An anthropological study into human backpacker culture has confirmed that travel stories continue to be grossly exaggerated. Research has demonstrated that many anecdotes begin with truthful intent but then veer into fantasy through selective amnesia and unconstrained egotism. A traveller's broken leg, for example, caused by trying to mount a llama whilst violently drunk, mutated into 'the worst snowboarding fracture the doctor had ever seen'. Reasons for these untruths are many but usually stem from an overwhelming desire to sleep with the beneficiary of the fable.
In a recent case, a backpacker decided to copy multiple chapters of 'The Motorcycle Diaries' to his Latin America blog; 24 year-old Ben Miller was too exhausted to think independently after a hellishly busy week of snorkelling, playing his guitar and getting stratospherically high on weed. He sincerely believed that nobody would be able to discern Che Guevara's poetic narrative from his GCSE grade B English. The plagiarism was exposed, however, when he twice failed to change the name of Che's sidekick Alberto to his best mate Dave.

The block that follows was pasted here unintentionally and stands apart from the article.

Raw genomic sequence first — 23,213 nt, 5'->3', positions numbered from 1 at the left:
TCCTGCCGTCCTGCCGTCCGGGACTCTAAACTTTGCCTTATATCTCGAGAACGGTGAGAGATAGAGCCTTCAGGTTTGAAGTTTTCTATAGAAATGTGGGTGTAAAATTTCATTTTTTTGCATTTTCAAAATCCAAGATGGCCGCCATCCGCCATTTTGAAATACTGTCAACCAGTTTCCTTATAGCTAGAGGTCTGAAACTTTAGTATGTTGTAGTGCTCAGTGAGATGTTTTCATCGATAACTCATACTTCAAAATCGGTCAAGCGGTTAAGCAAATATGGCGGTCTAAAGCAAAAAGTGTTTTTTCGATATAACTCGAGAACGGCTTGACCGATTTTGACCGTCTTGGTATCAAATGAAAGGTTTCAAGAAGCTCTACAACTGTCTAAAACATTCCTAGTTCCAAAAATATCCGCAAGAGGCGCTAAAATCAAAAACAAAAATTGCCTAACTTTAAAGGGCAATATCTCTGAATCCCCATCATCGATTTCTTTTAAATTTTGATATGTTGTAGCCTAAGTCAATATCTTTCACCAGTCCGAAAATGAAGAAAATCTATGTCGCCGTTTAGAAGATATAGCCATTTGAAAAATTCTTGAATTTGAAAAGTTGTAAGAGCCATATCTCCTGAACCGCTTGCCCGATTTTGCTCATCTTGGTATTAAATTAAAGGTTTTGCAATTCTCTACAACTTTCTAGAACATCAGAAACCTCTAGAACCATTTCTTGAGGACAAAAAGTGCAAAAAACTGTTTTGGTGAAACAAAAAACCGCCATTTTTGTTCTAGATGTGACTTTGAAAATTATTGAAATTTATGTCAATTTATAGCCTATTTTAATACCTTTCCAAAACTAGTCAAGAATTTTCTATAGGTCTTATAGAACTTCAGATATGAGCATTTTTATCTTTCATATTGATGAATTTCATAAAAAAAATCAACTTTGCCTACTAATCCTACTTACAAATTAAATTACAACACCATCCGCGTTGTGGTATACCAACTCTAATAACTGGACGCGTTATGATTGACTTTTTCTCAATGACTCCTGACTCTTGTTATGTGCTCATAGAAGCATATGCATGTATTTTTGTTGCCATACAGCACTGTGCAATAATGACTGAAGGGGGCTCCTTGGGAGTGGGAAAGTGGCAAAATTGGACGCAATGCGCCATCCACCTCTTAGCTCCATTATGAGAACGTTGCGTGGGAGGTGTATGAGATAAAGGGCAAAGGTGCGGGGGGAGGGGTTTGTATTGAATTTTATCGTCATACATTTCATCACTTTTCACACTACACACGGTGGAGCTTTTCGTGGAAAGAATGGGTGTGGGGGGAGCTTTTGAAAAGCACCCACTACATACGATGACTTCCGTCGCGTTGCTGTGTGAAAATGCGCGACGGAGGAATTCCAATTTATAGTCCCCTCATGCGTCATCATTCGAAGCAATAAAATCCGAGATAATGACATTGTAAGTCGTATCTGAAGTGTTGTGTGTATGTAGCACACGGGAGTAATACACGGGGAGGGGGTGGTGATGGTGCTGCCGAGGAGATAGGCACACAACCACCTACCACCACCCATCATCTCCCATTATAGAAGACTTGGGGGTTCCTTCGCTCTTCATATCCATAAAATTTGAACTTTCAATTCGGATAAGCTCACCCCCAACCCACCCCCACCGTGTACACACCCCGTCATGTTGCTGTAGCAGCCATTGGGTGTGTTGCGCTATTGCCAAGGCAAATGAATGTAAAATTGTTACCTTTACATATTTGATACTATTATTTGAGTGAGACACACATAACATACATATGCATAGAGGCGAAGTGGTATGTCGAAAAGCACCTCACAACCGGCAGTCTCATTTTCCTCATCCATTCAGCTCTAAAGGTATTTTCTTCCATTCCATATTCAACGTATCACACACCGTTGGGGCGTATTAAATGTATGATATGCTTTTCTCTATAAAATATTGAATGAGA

Phillip Trent, author of 'The Backpacker Delusion', spoke to Our Daily Bread, "It's not just the level of fabrication that should concern us here. The new game in town is 'anecdote piracy' where somebody will hear an already embellished story and then profess it as his own, usually on the next bus. We await further evidence that travellers are watching episodes of Bear Grylls and retelling them in the first person. In fact, a preliminary investigation is yet to corroborate the diary of a backpacker named Ben. He claimed to be using the corpse of a sheep as a sleeping bag and surviving on urine kept in rattlesnake skin."